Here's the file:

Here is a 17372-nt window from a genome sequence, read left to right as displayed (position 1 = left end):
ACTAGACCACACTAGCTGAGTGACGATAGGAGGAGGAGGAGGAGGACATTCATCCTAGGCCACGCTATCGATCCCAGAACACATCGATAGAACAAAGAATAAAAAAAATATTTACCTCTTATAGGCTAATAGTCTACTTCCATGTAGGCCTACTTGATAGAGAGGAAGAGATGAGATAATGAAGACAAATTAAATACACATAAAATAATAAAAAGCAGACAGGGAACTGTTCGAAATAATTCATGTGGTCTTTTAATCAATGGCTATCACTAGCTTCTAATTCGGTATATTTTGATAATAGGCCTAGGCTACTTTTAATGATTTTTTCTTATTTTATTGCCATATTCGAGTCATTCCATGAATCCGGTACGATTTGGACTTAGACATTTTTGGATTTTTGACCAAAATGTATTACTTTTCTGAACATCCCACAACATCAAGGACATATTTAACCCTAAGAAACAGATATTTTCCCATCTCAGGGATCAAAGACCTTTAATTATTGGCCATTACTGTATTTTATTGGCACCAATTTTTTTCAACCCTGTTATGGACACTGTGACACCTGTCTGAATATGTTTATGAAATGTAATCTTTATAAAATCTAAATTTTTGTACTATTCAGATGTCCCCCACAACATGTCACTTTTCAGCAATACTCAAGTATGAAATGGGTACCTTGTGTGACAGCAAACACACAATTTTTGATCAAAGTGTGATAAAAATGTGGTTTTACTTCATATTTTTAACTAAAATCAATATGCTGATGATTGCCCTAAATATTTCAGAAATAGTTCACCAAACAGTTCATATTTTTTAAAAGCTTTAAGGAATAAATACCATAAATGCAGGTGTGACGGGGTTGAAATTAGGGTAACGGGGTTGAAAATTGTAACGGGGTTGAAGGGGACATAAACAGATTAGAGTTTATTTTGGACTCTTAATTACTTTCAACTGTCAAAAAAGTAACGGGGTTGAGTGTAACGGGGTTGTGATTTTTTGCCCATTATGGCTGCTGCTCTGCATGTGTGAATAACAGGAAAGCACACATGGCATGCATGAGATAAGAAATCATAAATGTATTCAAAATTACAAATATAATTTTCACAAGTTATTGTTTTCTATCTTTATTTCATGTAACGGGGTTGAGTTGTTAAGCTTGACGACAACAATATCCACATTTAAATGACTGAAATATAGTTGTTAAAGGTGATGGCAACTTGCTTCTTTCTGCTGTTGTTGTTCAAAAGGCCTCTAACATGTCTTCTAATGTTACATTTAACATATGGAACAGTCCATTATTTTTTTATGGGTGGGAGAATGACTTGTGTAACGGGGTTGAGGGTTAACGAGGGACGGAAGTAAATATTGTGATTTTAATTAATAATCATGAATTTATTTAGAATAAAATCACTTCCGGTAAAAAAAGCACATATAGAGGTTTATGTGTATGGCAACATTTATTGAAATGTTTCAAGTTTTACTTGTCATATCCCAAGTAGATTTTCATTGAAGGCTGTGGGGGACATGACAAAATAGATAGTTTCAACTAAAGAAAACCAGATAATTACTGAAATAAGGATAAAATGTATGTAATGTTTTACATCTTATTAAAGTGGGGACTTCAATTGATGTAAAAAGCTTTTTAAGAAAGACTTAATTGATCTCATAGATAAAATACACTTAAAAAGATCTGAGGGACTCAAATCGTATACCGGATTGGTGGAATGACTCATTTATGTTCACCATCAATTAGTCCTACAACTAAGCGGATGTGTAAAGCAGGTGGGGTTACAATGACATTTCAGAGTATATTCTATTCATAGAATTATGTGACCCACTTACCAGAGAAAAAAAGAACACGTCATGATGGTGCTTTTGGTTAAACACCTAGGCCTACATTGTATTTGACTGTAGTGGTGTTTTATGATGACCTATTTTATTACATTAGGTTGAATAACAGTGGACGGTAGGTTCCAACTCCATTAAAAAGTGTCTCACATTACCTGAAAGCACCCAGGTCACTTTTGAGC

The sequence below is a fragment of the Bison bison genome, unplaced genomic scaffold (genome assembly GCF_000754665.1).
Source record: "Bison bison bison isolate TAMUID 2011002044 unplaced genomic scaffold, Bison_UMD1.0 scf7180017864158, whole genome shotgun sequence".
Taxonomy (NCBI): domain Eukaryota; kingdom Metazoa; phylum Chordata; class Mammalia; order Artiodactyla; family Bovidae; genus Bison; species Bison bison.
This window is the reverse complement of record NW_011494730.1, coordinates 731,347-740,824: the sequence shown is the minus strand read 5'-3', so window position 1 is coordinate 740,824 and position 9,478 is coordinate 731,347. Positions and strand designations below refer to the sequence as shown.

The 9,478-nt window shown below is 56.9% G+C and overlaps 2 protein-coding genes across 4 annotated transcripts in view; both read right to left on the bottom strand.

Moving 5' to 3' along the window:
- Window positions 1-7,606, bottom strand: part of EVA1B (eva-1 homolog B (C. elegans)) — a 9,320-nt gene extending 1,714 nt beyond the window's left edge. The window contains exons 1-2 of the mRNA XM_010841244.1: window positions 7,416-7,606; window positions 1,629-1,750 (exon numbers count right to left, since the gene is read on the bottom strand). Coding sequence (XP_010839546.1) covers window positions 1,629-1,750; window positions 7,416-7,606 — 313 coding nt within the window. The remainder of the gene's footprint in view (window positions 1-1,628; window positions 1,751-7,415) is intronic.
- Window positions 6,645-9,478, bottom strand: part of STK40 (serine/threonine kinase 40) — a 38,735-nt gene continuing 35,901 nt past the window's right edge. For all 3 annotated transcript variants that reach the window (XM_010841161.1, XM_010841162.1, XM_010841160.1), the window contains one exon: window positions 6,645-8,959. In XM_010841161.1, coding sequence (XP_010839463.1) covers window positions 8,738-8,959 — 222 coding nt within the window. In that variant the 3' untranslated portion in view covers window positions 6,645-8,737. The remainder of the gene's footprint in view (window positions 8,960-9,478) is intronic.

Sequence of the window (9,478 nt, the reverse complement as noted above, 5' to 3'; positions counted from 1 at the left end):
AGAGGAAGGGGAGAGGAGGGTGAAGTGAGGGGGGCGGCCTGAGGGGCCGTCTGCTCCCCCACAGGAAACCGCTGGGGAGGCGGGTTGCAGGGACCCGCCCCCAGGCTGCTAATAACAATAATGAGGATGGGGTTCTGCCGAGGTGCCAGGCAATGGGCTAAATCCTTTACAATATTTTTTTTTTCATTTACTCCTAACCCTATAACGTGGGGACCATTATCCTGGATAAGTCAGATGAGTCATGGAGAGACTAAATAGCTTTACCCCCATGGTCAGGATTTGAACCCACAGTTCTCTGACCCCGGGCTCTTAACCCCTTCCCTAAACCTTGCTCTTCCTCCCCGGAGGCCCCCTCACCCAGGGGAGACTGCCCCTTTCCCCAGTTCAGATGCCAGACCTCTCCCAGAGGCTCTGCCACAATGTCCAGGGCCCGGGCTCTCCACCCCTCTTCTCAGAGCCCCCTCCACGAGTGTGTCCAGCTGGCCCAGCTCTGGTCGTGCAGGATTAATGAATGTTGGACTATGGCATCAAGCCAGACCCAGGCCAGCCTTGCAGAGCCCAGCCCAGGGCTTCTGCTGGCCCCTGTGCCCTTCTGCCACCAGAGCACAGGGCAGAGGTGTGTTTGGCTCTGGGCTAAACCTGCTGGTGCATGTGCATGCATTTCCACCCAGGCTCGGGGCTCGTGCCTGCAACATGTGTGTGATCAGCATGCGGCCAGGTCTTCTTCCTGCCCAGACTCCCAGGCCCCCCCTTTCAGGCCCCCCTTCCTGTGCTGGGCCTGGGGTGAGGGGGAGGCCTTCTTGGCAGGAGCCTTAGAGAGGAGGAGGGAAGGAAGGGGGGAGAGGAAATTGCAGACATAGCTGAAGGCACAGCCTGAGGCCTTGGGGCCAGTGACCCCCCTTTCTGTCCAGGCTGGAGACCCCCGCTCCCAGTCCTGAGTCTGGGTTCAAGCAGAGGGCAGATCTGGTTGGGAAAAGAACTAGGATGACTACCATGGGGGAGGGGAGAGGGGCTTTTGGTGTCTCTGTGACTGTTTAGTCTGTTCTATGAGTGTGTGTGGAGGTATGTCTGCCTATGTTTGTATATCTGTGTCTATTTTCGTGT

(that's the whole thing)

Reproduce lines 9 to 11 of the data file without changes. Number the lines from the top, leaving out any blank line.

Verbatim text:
- Window positions 1-7,606, bottom strand: part of EVA1B (eva-1 homolog B (C. elegans)) — a 9,320-nt gene extending 1,714 nt beyond the window's left edge. The window contains exons 1-2 of the mRNA XM_010841244.1: window positions 7,416-7,606; window positions 1,629-1,750 (exon numbers count right to left, since the gene is read on the bottom strand). Coding sequence (XP_010839546.1) covers window positions 1,629-1,750; window positions 7,416-7,606 — 313 coding nt within the window. The remainder of the gene's footprint in view (window positions 1-1,628; window positions 1,751-7,415) is intronic.
- Window positions 6,645-9,478, bottom strand: part of STK40 (serine/threonine kinase 40) — a 38,735-nt gene continuing 35,901 nt past the window's right edge. For all 3 annotated transcript variants that reach the window (XM_010841161.1, XM_010841162.1, XM_010841160.1), the window contains one exon: window positions 6,645-8,959. In XM_010841161.1, coding sequence (XP_010839463.1) covers window positions 8,738-8,959 — 222 coding nt within the window. In that variant the 3' untranslated portion in view covers window positions 6,645-8,737. The remainder of the gene's footprint in view (window positions 8,960-9,478) is intronic.

Sequence of the window (9,478 nt, the reverse complement as noted above, 5' to 3'; positions counted from 1 at the left end):